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Wouldn't It Be Great If Angels Had Wings? This work has been published in the Teen Ink monthly print magazine.

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   The chaos of the modern world began to make me dizzy and light-headed. Puddles crashing into tires, trickling drops on the crowded sidewalk. Like street rats just thrown a chunk of cheese, scrounging to get their own piece, these people run around like chickens with no heads, screaming silly words, such as money, appointments, and hot dogs. I just stood there observing the jammed streets of New York City.

"Momma! ... Mom!"

I desperately tried to shout above the voices, footsteps, and horns. In all of this confusion I had misplaced my mother.

Yearning to find her, I turned my head jerkily in each direction, adding blurs to the world around me. The picture I saw before me was a watercolor of sorrow. My heart beats loudly in my eardrums, and a rainy sweat mixture gathered in each of the tiny crevices of my face. My mind drew a blank.

Last I knew, she was right there behind me and had stopped to use the phone. I stayed next to her, but fixated on this carnival. She must have gone on without me. Unsure of what to do, I sat down on the curb, hoping to remove myself from this game of bumper cars, yet somehow I was still in the way.

I then found myself unable to control my emotions. My face began to wrinkle and my throat was filled with that dry, choking feeling. I blinked my eyes rapidly like a fish pulled out of water, trying to hold back, but I wept like I never had before.

To feel so alone and vulnerable made me sick to my stomach, almost to the point of vomiting. I began to shiver all over and the muscle in the back of my arm clenched tightly, as though someone had taken hold of it. When I awoke from my own world, I realized there was a strange hand grabbing my flesh. My first reaction was to scream, and I did, for fear of being kidnapped. But then I looked up into the face of this man and my vocal box shut off.

His concerned face puzzled me. The whole atmosphere changed in that moment, seeming as though we were the only two people. He was a stocky man, almost chunky with sweet chocolate brown eyes. His nose was pointy, resembling Pinnochio's in his early stage of lying. He had flawless milky fudge skin that looked as though it would ripple if I touched it. His wide smile and full lips returned my body to normal.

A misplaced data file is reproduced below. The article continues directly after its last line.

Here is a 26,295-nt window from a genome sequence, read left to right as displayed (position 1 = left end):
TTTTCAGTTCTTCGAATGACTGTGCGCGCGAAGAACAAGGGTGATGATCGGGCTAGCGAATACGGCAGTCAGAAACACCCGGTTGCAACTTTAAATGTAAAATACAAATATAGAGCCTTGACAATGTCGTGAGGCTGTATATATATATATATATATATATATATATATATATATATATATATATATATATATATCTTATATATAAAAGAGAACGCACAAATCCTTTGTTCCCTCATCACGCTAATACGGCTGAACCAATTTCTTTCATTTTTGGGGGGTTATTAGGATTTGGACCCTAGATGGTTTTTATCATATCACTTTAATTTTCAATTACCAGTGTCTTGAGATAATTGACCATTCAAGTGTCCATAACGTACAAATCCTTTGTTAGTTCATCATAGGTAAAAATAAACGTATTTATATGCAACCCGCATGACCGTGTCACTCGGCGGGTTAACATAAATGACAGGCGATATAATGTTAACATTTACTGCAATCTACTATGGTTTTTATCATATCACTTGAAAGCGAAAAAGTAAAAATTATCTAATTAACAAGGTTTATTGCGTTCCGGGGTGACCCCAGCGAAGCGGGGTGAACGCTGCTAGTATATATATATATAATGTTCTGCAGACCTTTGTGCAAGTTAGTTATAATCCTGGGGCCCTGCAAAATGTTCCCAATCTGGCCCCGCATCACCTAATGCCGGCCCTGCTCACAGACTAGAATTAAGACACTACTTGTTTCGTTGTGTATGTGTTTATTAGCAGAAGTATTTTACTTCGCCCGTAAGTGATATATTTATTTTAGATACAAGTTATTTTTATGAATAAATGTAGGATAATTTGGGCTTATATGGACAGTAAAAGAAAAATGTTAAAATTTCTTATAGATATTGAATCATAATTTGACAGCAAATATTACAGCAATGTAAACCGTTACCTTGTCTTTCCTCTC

His words of kindness helped snap me out of my staring wonder. He asked me if I was all right as I immediately explained how I had lost my mother. I didn't know what to do, and eventually said that I was going to die. He reminded me that it was both a careless and dangerous thing for me to do, yet still understanding how it could happen. His delicate words massaged my ears and I wished that he could speak to me forever. He said that he would help me find her, as he began to hand me every question he could think of.

I tried answering him the best I could as I walked down each street close behind him. It was then that I realized the apparel this man wore. I had so concentrated on his face that I failed to notice from the neck down that he was not a he. He had jewelry, high-heeled pumps, and even miniature breasts. Still, this didn't bothered me and I enjoyed being surrounded by him.

We had come to the police department before I had time to think otherwise. It was a little brick building with huge glass doors. We carefully walked inside and were bombarded with a cold aroma that smelled like glue. He helped me talk to the police and fill out a report, where they asked me even more questions. The policemen occasionally whispered small remarks to one another and then smirked. I feared they were making fun of me, but then noticed they were looking at the man beside me. My nervousness made every minute seem like four. Not even ten minutes later, I lifted my head to see my mother walking in that very same door.

I jumped to my feet and almost tripped over my toes trying to get to her.We both burst into tears as we met and I inhaled her familiar smell as our bodies collided. The man came over to receive his thank you's and to meet my mother. I opened my mouth to thank him, but I was abruptly silenced by my mother.

She told him to stay away from us, calling him rude names and jerking me from his side, straight out the police door, dragging me down the sidewalk. Looking back into his eyes and admiring face, I could only feel sorry for him and wonder why my mother was so thoughtless.

Looking back, I thought of how much better it would be for him to live somewhere else. In a place where he could be recognized and loved for his kind heart, not scorned for his appearance. Thinking how much better it would be if only angels had wings. 1


This work has been published in the Teen Ink monthly print magazine. This piece has been published in Teen Ink’s monthly print magazine.






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